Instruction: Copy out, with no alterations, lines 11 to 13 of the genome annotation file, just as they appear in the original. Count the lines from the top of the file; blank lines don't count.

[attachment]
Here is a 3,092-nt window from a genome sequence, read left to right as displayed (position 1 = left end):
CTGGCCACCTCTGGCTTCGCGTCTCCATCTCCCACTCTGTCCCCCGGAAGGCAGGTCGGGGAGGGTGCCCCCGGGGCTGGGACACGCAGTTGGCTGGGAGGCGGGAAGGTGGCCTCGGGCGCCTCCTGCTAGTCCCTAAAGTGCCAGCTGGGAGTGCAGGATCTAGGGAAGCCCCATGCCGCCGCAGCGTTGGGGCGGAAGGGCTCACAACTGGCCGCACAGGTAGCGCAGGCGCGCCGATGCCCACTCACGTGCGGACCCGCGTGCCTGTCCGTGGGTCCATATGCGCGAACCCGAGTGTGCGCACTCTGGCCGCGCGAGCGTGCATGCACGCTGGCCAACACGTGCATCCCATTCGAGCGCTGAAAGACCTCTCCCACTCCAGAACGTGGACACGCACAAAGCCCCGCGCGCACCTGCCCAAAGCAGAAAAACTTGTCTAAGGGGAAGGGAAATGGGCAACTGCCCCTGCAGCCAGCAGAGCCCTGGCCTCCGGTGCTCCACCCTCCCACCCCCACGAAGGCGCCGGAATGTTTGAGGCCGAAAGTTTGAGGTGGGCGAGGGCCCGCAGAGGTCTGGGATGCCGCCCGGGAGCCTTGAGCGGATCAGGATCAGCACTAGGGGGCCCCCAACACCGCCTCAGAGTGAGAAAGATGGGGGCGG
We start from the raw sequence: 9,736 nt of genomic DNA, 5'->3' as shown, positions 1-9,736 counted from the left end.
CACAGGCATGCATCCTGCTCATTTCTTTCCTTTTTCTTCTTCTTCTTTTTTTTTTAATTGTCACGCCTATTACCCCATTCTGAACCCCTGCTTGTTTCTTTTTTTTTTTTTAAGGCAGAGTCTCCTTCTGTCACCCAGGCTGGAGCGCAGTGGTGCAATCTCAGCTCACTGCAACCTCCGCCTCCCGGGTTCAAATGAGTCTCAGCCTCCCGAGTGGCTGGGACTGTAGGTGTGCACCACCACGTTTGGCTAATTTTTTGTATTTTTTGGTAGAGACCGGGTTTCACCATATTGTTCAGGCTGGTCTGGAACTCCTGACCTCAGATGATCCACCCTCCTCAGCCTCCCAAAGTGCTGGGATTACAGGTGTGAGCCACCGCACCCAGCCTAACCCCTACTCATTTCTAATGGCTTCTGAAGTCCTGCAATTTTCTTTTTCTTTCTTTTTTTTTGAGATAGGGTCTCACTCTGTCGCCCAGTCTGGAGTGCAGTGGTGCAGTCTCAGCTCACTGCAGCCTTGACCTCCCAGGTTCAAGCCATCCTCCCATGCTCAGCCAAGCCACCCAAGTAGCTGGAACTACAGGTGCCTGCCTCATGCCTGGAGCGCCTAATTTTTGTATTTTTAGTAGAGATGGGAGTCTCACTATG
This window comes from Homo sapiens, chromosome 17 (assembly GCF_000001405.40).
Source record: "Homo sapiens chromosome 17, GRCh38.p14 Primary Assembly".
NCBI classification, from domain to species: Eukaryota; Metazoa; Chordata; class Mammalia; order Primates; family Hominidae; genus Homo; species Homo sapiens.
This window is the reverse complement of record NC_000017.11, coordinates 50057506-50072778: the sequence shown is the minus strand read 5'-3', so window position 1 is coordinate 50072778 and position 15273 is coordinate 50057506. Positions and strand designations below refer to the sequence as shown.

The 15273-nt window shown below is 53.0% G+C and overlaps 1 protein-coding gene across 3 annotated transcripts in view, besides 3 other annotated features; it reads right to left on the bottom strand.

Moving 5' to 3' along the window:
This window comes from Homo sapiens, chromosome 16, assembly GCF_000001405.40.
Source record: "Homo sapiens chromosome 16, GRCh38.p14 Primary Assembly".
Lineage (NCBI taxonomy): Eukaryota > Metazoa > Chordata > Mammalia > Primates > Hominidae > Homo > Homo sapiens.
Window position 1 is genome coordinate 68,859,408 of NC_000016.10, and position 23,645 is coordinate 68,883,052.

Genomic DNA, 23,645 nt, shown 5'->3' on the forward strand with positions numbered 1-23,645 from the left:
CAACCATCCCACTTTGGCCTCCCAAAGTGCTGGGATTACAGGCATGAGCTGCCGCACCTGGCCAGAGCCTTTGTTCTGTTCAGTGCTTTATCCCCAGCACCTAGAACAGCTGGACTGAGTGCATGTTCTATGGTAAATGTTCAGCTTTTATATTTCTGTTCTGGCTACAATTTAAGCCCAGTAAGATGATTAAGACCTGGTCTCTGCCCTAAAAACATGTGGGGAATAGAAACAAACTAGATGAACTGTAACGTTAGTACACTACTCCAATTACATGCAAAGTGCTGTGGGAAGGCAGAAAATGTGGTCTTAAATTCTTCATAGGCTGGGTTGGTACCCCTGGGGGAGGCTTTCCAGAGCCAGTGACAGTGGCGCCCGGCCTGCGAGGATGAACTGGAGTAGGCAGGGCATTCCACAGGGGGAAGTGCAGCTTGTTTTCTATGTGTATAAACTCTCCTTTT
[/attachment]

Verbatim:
This window comes from Homo sapiens, chromosome 16, assembly GCF_000001405.40.
Source record: "Homo sapiens chromosome 16, GRCh38.p14 Primary Assembly".
Lineage (NCBI taxonomy): Eukaryota > Metazoa > Chordata > Mammalia > Primates > Hominidae > Homo > Homo sapiens.